Brah, I'm replying to the OP so relax. Also, you don't know if I work for the AAMC or not-- I'd refrain from assumption if I were you. At any rate, I understand OP's concern but fact of the matter is that such a feature never was nor is available at this time. Test takers just gotta deal.
 

Hospitalized

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Brah, I'm replying to the OP so relax. Also, you don't know if I work for the AAMC or not-- I'd refrain from assumption if I were you. At any rate, I understand OP's concern but fact of the matter is that such a feature never was nor is available at this time. Test takers just gotta deal.

You're not a very fun person to vent around. Clearly I'm very serious based on the tags of this thread. Lighten up.
 

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I feel like they should definitely make CARS less "stupid." Lemme give you an example of how ridiculous it can be (based on an example someone else posted):
Question: How does the room feel?
A) Cold
B) Frigid
C) Cold and frigid
D) Cold but not frigid

See what I'm getting at? It should be less wishy-washy and more on actual understanding than an active attempt to trick us poor premeds
 
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ZPakEffect

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You have to have reading comprehension skills to do well in every other section..
Why make a whole new section for it?
Furthermore, students whose first language is English usually do a lot better in it than students who came to united states when they were 5+ years old, like myself.

Came to the US from third-world at 8 years old knowing zero English. Scored 100th percentile on verbal. Stop making excuses.
 
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premedkid1994

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Came to the US from third-world at 8 years old knowing zero English. Scored 100th percentile on verbal. Stop making excuses.

n=1
I'm not making excuses actually. CARS is my second highest scored section on fl. Just took nextstep fl 2 and got 125/127/126/129
congrats on your 100th percentile score, but everybody is entitled to their own opinions. I'm not making excuses, I'm stating my opinion. Obviously you need some reading comprehension help yourself regardless of what score you got (if you even got that), since you can't even comprehend the main point of my argument.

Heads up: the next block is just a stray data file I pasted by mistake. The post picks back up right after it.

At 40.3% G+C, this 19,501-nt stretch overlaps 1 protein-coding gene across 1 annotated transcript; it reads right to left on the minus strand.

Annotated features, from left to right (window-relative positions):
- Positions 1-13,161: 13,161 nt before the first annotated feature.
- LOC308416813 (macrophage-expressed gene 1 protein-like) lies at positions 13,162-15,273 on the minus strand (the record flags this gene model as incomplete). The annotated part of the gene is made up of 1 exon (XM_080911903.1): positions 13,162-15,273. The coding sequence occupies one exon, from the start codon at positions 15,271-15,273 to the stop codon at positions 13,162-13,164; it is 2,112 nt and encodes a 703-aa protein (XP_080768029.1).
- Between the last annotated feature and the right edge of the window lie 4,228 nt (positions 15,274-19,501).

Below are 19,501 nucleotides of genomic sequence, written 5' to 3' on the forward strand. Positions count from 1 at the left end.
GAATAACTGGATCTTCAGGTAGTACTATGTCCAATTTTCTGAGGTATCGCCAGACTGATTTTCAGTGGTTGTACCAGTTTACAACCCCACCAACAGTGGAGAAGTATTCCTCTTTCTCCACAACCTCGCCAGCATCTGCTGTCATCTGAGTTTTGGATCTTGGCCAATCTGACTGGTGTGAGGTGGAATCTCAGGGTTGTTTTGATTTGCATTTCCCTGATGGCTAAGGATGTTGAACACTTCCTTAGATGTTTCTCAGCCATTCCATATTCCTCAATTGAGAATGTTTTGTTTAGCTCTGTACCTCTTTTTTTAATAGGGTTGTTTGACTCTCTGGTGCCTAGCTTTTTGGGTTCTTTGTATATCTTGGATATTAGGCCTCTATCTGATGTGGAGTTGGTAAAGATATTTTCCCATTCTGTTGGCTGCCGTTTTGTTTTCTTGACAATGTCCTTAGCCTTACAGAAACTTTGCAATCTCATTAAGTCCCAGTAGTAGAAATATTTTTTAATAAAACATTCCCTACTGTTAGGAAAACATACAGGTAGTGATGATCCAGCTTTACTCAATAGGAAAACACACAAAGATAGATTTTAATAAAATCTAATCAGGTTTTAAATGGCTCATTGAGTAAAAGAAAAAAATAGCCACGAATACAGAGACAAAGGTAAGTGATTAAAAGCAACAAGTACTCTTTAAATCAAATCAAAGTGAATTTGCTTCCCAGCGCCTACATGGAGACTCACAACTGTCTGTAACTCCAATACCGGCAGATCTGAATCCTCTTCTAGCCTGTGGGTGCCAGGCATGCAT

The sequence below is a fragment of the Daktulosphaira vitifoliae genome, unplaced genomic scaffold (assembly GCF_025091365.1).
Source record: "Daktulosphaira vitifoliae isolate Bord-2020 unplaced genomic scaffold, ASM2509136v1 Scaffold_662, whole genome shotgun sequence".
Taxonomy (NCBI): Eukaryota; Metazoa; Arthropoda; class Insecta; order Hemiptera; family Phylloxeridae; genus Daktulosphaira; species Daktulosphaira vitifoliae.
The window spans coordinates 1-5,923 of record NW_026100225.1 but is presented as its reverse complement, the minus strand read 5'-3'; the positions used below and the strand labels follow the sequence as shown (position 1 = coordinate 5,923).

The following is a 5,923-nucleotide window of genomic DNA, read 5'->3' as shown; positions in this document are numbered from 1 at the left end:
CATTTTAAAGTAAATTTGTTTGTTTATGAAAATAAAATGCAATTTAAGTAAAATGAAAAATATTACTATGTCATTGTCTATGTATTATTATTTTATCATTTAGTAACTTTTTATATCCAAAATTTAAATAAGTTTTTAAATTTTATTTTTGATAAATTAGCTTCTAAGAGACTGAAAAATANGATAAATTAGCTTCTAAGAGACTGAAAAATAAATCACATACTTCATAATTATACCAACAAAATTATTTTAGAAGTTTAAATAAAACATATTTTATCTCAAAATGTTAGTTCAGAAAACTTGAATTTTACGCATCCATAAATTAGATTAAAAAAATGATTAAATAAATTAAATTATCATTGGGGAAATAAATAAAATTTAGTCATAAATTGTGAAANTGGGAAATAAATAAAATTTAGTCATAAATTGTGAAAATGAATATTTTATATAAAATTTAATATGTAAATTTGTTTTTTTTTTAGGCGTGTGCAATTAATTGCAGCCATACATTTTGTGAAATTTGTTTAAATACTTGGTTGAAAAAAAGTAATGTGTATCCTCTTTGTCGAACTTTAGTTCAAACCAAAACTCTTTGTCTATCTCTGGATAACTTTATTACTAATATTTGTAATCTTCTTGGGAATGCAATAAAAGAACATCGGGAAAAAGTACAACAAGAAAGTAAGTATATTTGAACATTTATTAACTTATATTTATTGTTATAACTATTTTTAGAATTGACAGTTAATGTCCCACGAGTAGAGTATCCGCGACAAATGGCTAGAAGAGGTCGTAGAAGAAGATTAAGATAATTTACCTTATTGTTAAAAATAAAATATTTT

ZPakEffect

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n=1
I'm not making excuses actually. CARS is my second highest scored section on fl. Just took nextstep fl 2 and got 125/127/126/129
congrats on your 100th percentile score, but everybody is entitled to their own opinions. I'm not making excuses, I'm stating my opinion. Obviously you need some reading comprehension help yourself regardless of what score you got (if you even got that), since you can't even comprehend the main point of my argument.

I understood your argument perfectly. It's a terrible argument and wholly lacking in supporting evidence. Even if it were true that first-generation immigrants are at a disadvantage in CARS, that should not be a cause for removing the section. We should not compromise the standards for our physicians simply because certain demographics might not measure up.
 

premedkid1994

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I understood your argument perfectly. It's a terrible argument and wholly lacking in supporting evidence. Even if it were true that first-generation immigrants are at a disadvantage in CARS, that should not be a cause for removing the section. We should not compromise the standards for our physicians simply because certain demographics might not measure up.

you really think CARS is on the same level of importance as the science sections? Just curious..
You think a 125/130/125/125 shows a lot? Thats a mcat score of 505 and that person will get admission into at least a DO school.
But lets say if someone's second language was english and they got a score of 126/124/125/125 for a total of 500, and the 505 student gets admission over the 500 mcat student.
Do you really think the premed who scored a 124 would of made a worse doctor? That he/she had a higher chance of passing the USMLE which has no reading comprehension? Some students don't even practice CARS section and kill it. Furthermore every mcat section requires reading comprehension skills, so I don't quite understand the point of CARS being a whole different section itself. I personally think taking CARS out wouldn't drop the standard, it'll make it higher. I know a lot of people who rely on doing well on the CARS portion (130+) to take care of mediocre scores in other sections.
 

ZPakEffect

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you really think CARS is on the same level of importance as the science sections? Just curious..
You think a 125/130/125/125 shows a lot? Thats a mcat score of 505 and that person will get admission into at least a DO school.
But lets say if someone's second language was english and they got a score of 126/124/125/125 for a total of 500, and the 505 student gets admission over the 500 mcat student.
Do you really think the premed who scored a 124 would of made a worse doctor? That he/she had a higher chance of passing the USMLE which has no reading comprehension? Some students don't even practice CARS section and kill it. Furthermore every mcat section requires reading comprehension skills, so I don't quite understand the point of CARS being a whole different section itself. I personally think taking CARS out wouldn't drop the standard, it'll make it higher. I know a lot of people who rely on doing well on the CARS portion (130+) to take care of mediocre scores in other sections.